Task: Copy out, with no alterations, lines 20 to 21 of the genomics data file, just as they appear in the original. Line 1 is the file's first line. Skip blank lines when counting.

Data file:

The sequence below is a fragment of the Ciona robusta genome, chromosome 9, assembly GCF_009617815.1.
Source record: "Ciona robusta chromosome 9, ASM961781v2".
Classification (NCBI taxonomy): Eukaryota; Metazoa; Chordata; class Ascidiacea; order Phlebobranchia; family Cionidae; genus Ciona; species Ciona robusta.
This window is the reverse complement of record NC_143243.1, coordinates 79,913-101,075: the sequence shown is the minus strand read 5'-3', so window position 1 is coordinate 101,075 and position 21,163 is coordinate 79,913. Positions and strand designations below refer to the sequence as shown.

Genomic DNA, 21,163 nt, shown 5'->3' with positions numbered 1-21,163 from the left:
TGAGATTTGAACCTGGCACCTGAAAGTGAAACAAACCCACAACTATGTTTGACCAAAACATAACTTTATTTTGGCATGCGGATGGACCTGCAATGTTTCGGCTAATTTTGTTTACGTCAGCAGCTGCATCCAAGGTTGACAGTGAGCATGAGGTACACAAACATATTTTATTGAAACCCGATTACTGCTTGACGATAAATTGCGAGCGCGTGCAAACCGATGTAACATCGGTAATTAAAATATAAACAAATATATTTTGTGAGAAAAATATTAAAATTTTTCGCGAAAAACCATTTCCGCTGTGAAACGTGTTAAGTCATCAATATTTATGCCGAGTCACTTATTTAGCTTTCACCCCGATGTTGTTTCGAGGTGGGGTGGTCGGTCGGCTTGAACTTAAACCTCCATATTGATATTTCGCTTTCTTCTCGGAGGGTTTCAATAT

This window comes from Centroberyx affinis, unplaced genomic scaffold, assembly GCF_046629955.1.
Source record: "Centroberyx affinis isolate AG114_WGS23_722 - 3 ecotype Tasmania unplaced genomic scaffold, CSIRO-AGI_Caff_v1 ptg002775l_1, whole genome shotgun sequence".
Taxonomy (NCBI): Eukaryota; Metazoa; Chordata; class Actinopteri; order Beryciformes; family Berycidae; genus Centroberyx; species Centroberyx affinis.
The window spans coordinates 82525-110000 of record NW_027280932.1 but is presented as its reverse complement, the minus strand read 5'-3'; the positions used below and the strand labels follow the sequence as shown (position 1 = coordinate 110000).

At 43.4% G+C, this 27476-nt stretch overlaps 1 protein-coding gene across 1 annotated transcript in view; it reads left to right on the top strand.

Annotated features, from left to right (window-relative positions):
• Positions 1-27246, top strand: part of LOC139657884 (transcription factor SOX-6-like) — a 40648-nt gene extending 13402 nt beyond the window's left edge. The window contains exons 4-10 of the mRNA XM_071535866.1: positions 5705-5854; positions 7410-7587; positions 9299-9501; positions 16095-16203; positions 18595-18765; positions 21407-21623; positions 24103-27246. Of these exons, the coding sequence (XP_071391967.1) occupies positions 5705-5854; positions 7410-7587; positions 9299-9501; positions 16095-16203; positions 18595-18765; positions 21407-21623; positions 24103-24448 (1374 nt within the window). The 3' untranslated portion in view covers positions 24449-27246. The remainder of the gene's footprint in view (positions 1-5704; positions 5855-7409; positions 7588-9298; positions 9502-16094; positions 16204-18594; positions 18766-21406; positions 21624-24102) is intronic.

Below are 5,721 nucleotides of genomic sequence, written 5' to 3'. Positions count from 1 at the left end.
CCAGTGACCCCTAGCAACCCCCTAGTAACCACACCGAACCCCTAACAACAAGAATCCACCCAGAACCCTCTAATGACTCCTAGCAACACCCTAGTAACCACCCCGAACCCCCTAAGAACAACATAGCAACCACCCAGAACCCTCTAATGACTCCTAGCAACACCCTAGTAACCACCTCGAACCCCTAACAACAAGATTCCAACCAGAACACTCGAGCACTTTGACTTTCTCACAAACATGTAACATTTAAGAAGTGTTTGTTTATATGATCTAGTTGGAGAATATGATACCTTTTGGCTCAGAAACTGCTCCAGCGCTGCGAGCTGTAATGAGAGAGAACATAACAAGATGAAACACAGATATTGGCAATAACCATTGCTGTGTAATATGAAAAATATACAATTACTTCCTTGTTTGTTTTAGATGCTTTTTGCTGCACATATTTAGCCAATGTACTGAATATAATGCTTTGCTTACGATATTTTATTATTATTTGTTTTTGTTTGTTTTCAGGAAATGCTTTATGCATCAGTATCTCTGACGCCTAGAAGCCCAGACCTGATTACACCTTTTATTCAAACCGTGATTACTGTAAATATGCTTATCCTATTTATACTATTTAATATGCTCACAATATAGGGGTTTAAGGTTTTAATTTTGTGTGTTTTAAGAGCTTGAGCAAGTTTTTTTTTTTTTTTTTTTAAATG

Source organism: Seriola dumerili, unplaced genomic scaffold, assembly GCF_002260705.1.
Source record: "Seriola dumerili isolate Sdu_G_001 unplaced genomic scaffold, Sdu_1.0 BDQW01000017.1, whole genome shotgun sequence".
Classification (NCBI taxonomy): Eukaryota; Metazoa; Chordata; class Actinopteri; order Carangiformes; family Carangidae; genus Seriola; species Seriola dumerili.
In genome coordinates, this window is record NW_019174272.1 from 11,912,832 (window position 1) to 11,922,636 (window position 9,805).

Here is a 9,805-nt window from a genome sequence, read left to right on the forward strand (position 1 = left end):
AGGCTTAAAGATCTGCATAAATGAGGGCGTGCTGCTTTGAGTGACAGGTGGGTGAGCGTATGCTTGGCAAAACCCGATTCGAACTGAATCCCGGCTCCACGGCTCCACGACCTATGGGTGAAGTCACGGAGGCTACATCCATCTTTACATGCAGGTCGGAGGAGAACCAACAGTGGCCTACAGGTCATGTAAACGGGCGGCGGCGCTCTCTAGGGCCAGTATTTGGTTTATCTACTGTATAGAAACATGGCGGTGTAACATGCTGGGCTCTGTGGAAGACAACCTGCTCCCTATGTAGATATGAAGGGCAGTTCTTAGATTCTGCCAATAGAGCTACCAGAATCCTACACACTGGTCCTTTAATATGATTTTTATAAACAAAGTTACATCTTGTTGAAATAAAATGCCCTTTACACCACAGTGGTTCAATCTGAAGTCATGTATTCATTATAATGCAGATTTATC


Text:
Here is a 9,805-nt window from a genome sequence, read left to right on the forward strand (position 1 = left end):
AGGCTTAAAGATCTGCATAAATGAGGGCGTGCTGCTTTGAGTGACAGGTGGGTGAGCGTATGCTTGGCAAAACCCGATTCGAACTGAATCCCGGCTCCACGGCTCCACGACCTATGGGTGAAGTCACGGAGGCTACATCCATCTTTACATGCAGGTCGGAGGAGAACCAACAGTGGCCTACAGGTCATGTAAACGGGCGGCGGCGCTCTCTAGGGCCAGTATTTGGTTTATCTACTGTATAGAAACATGGCGGTGTAACATGCTGGGCTCTGTGGAAGACAACCTGCTCCCTATGTAGATATGAAGGGCAGTTCTTAGATTCTGCCAATAGAGCTACCAGAATCCTACACACTGGTCCTTTAATATGATTTTTATAAACAAAGTTACATCTTGTTGAAATAAAATGCCCTTTACACCACAGTGGTTCAATCTGAAGTCATGTATTCATTATAATGCAGATTTATC